I've made this Community Wiki because some may think it's open to debate and others might think it's a question of using words to mean what they really mean (in other words, it's a matter of opinion whether it's a matter of opinion).

There's a general question on SO about declarative programming, which has some great answers.

But I'm a bit thrown by this blog post from a Microsoft evangelist.

One advantage of declarative programming is that you can indicate what you would like to do, but not how to do it.

So far, so good - that exactly agrees with the accepted answer on the SO question, in fact.

But then check out the part about "Service implementation",

You can just look at a few dozen lines of xaml code and be able to determine how the WCF Service is configured and how the corresponding workflow is defined.

Having looked at some examples, let me briefly answer that by saying "No, I can't". But rather than flippantly dismissing this stuff, let's look at the docs.

It's taken a while but finally reality has caught up with satire... but that's not the point - of course they aren't seriously suggesting doing this to expose something trivial like addition. Nor am I complaining about the ridiculous verbosity, and the strange idea that anyone would ever write something like that by hand - it looks more like the output of a compiler than a human-readable language.

The puzzle for me is that this is claimed to be "declarative". And yet the core of it is an assignment statement.

There's more here:

Declarative services are defined declaratively in XAML and provide another layer of abstraction. Basically, you create a model of the service by defining what you want the service to do rather than how to do it. The entire service can be defined declaratively, including the implementation of the operations.

So if we say declarative or declaratively three times, that makes it declarative. Gotcha. And if we say the magic phrase "what you want to do rather than how to do it" then we can neglect to notice that in the very next sentence, we are going to specify "implementation of the operations" after all, and so we are going to say precisely how to do it.

The example in that page is:

    <wma:WriteLine Text ='[String.Concat(String.Concat(String.Concat(String.Concat("Add(", CType(op1, Object)), ","), CType(op2, Object)), ") called")]' />
    <wma:Assign x:TypeArguments="xs:Int32" To="[result1]" Value="[op1 + op2]" />

Which is to say, the whole thing (including a ton of junk I've cut out from the WF example) is precisely equivalent to:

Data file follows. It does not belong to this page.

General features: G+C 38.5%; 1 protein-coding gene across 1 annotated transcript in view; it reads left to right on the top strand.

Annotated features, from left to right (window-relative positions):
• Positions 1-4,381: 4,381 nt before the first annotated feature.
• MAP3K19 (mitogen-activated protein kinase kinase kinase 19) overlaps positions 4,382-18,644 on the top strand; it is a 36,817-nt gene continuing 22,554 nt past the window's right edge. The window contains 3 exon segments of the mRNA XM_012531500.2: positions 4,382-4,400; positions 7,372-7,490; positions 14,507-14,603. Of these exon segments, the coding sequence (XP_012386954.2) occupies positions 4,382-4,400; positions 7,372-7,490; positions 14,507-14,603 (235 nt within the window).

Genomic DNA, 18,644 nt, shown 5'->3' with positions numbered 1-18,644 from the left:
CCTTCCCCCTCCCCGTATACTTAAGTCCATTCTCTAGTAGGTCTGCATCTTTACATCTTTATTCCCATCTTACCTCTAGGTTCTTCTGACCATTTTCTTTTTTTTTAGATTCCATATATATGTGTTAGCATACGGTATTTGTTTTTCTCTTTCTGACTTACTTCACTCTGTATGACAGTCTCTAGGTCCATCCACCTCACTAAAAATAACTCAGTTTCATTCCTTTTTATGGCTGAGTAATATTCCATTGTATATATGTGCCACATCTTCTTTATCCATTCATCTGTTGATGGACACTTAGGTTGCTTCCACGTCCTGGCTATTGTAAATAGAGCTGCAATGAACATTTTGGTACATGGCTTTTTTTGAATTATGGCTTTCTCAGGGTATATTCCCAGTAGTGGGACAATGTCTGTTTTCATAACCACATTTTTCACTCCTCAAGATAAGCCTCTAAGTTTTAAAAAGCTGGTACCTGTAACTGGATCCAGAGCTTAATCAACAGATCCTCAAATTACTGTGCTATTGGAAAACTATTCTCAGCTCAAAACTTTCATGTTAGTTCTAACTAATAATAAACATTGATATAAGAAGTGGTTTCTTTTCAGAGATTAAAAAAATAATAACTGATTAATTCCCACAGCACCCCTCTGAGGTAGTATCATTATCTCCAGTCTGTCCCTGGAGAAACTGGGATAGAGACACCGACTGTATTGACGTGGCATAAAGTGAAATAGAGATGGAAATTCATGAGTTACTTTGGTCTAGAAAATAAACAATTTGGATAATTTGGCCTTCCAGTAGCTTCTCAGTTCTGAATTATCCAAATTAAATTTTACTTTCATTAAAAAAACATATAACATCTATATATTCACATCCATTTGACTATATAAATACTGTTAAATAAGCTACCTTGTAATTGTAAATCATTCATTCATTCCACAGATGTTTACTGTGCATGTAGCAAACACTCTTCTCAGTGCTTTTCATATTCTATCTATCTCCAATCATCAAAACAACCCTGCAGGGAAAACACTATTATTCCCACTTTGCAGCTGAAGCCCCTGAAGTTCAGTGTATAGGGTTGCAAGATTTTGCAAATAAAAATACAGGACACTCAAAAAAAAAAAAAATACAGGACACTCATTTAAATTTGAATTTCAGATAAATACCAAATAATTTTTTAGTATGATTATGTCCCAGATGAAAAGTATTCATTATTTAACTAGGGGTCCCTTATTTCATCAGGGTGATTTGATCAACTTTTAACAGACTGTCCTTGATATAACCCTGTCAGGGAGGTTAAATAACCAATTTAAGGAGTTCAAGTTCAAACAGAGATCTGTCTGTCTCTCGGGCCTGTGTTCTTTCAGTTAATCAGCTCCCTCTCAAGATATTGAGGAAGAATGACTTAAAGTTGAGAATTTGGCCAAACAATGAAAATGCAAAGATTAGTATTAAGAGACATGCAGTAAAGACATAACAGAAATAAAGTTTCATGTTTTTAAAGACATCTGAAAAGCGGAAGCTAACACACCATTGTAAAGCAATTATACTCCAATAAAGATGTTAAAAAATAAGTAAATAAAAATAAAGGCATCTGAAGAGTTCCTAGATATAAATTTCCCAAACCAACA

void Add(int op1, int op2, out int result1)
    Console.WriteLine("Add(" + op1 + ", " + op2 + ") called");
    result1 = op1 + op2;

So - a block of statements, to be executed in the order they appear, and having side effects. There are of course workflow activity elements for looping (and you can write your own activities if WF doesn't already have your favourite imperative statement). Apparently, "rewriting your code in an unreadable format" is the same thing as "adding a layer of abstraction".

To reiterate, it's not the insane unreadable verbosity I'm complaining about - it's the fact that it is clearly Turing-complete imperative programming happening in the service implementation, so what's the point? Before you know it, we'll be stepping through our workflows in the debugger, trying to figure out which assignment statement mutated which value, or why the loop keeps going round forever.

(The irony is that in the C# version, it's a little more declarative, because we haven't specified how the pieces of string should be concatenated, thus allowing the compiler to generate fewer calls to the Concat method.)

So does writing something in XML make it declarative (as well as less readable)?


Yet another acknowledgment that using XML in capacities other than exchange format sucks big time.

Service "definitions" in WCF have been declarative from day one. However, separating interface definitions from service definitions (by this I mean ServiceContractAttribute et al) is, IMO, good thing. However, using XML as a programming language really sucks.

I personally feel quite explainable attacks of pure terror when looking at these XML docs.


There's a part of Windows Workflow Foundation that isn't much discussed (outside of Microsoft), that may clarify this for you.

If you create a Workflow project, and look in the toolbox, you'll see a large number of "boxes and lines" that you can drag onto the design surface. You may get the impression that you are meant to create your workflows from this set of tools. That is not the case.

You are expected to author custom activities specific to your problem domain. These are meant to be connected by the various out of the box activities. These are likely to be fairly high-level activities - things like "evaluate insurance policy" or "record patient stay".

A declarative workflow (or service) will be declaring how to put together the problem-specific activities you have available to you.

  • "declaring how to put together" - but only in the sense that a method body in C# "declares" how to implement the method. And note the appearance of the word "how", which is what declarative programming is supposed to avoid. What is the line between declarative and imperative, given that the workflow activities carried out by a service are typically imperative steps (however chunky) and so have to operate in an imperative sequence, and glued by imperative out-of-the-box WF activities? – Daniel Earwicker Jul 27 '09 at 12:22

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